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Cold telescope faces hot death

Herschel space observatory nears its end after unravelling star formation and tracking dust from supernovae.

After more than three years of observations, astronomy’s premier infrared space telescope is about to catch a fever and die. Later this month, Europe’s Herschel space observatory, which has helped astronomers to revise theories about the birth and death of stars, will exhaust its stores of liquid-helium coolant, and its instruments will begin to heat up. At that point, “all the scientific instruments will shut down within hours”, says Göran Pilbratt, the mission’s project scientist at the European Space Research and Technology Centre in Noordwijk, the Netherlands.

Astronomers are hailing the legacy of the €1.1-billion (US$1.4-billion) mission, which has made some 22,000 hours of observations in the far infrared and submillimetre wavelengths, a part of the electromagnetic spectrum blocked by Earth’s atmosphere. In an era when scientific spacecraft are increasingly specialized, the 3.5-metre Herschel telescope was a rare general-purpose observatory, used by more than 2,500 astronomers. “Anyone you ask who’s been involved with Herschel has their own favourite results,” says Matthew Griffin, an astronomer at Cardiff University, UK. “There’s something for everybody.”

Herschel orbits the L2 point, 1.5 million kilometres away in the cold shadow of Earth, where the combined gravity of the planet and the Sun create a ‘gravitational well’. This shady perch, together with 2,300 litres of liquid helium, allowed Herschel to cool its instruments to a chilly 2.2 kelvin. At that temp­erature, the spacecraft could observe the low-temperature glow of gas and dust in stellar nurseries and in the shells of supernovae.

The cold Universe has held surprises. For example, astronomers thought that young stars form from long filaments of gas that collapse smoothly under their own gravity. Herschel painted a more complicated picture. When it looked at star-forming regions, it saw swirling, churning flows of gas driven by turbulent winds. Researchers now think that turbulence, rather than gravity, creates dense patches in the filaments that eventually collapse into stars, says Griffin. “That’s a challenge for theoreticians.”

The deaths of stars yielded other revelations. Astronomers had thought that most of the dust in the Galaxy forms in red giants, which puff it into space as they shrink in their waning years. Instead, Herschel detected massive amounts of dust in the shock waves around supernovae, says Alexander Tielens, an astrophysicist at Leiden University in the Netherlands. “I think Herschel really nailed that super­novae make a lot of dust.”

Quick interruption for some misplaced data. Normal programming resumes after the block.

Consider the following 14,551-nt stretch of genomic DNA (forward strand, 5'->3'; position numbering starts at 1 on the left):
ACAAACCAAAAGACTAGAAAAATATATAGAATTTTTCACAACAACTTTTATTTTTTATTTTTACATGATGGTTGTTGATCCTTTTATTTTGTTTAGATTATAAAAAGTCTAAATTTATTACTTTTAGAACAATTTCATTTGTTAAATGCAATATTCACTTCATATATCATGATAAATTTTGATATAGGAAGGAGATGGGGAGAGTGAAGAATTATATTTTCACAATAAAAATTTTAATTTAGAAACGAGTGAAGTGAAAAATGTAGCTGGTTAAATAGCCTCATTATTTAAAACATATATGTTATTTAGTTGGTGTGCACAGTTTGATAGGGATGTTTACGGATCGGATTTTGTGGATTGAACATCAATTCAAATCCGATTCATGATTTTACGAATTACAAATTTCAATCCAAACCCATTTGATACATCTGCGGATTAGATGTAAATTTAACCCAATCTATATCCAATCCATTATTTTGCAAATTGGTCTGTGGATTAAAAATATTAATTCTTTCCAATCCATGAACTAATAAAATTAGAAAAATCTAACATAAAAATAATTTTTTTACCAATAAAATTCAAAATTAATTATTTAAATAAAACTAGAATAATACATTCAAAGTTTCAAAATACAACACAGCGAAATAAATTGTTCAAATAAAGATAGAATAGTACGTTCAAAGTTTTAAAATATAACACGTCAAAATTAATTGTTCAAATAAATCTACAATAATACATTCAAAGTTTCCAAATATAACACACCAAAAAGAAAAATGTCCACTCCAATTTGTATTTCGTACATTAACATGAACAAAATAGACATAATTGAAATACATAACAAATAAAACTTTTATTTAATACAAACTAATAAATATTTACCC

Outside the Milky Way, Herschel enabled observations of dusty galaxies from 10 billion years ago — when most of the Universe’s stars were forming. The data show that stars tended to form evenly across these early galaxies, rather than being spurred by galactic mergers, says Gordon Stacey, an astronomer at Cornell University in Ithaca, New York. They also show that some giant black holes at the centre of galaxies, known as active galactic nuclei, hurl out jets of gas so powerful that they may prevent stars from forming in the vicinity. “It’s pretty exciting to actually see these processes in action,” says Phil Appleton, head of the NASA Herschel Science Center at the California Institute of Technology in Pasadena.

Herschel also allowed astronomers to look at a range of molecules in the Milky Way. Hydrogen fluoride worked as a tracer to reveal larger clouds of hydrogen gas, the building blocks of star formation. And water vapour turned up sometimes in unexpected places: stars made mainly of carbon and Jupiter’s atmosphere, to name but two.

A new generation of instruments will follow up on Herschel’s discoveries. From a perch in the Chilean Andes high enough to observe in the far-infrared, the Atacama Large Millimeter/submillimeter Array (ALMA) will point its dishes at distant galaxies first catalogued by Herschel (see page 156). The Stratospheric Observatory For Infrared Astronomy (SOFIA), a telescope carried by a high-flying 747 jet, will also be able to build on Herschel’s observations. So will NASA’s James Webb Space Telescope, scheduled for launch in 2018.

But “without Herschel there will certainly be a gap”, says Stacey. Infrared astronomers want another space telescope that could make the same ultra-cold observations as Herschel, but with the sensitivity to reach farther into the Universe. To that end, the European Space Agency, which built Herschel, now hopes to collaborate with Japan to build the Space Infrared Telescope for Cosmology and Astrophysics (SPICA), a 3-metre-class telescope that would chill its mirror as well as its instruments. If the project wins funding, it could be launched sometime in the 2020s, says Pilbratt.

In May, after it shuts down, Herschel will be shunted to an orbit around the Sun to eliminate the risk of it falling back to Earth (an alternative plan to send it crashing into the Moon was abandoned owing to cost). But the observatory’s public data archive will continue to lead to discoveries for years to come. “This is not the end of the mission,” says Pilbratt. “This is the end of observing.”


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Herschel overview

Herschel mission


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Brumfiel, G. Cold telescope faces hot death. Nature 495, 151–152 (2013).

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